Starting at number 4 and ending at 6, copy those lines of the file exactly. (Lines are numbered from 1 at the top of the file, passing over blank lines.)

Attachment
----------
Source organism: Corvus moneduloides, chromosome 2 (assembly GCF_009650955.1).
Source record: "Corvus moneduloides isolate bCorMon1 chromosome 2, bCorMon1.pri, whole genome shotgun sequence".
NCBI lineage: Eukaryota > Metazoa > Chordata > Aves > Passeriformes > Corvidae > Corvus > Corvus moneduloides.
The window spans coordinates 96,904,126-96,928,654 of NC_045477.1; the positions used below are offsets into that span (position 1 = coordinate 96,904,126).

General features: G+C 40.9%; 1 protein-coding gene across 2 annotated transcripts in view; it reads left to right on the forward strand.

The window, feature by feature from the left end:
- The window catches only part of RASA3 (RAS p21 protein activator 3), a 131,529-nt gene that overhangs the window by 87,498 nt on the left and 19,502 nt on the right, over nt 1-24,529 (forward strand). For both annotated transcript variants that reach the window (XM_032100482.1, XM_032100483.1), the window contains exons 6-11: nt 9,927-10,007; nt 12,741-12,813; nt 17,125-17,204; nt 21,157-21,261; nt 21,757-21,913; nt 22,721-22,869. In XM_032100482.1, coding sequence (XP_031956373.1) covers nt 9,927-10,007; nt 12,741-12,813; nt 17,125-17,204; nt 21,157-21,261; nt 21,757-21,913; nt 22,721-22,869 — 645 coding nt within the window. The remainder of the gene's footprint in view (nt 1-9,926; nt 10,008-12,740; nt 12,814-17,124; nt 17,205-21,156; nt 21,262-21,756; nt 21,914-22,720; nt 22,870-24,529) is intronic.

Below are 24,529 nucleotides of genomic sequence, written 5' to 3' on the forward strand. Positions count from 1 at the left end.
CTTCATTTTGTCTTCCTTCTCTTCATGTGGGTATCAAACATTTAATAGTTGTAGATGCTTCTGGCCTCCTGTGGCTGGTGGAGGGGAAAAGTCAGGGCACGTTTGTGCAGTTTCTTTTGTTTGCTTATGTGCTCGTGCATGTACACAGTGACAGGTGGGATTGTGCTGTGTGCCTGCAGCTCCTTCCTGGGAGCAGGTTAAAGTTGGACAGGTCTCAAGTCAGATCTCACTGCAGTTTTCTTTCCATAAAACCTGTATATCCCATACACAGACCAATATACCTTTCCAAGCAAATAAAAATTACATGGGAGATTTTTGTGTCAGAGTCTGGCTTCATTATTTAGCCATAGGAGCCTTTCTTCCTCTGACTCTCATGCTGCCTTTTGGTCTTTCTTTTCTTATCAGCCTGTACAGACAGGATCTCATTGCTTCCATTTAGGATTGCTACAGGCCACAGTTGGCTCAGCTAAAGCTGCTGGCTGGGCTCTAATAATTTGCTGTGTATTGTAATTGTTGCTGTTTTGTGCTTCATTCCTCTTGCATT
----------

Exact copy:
The window spans coordinates 96,904,126-96,928,654 of NC_045477.1; the positions used below are offsets into that span (position 1 = coordinate 96,904,126).

General features: G+C 40.9%; 1 protein-coding gene across 2 annotated transcripts in view; it reads left to right on the forward strand.

The window, feature by feature from the left end: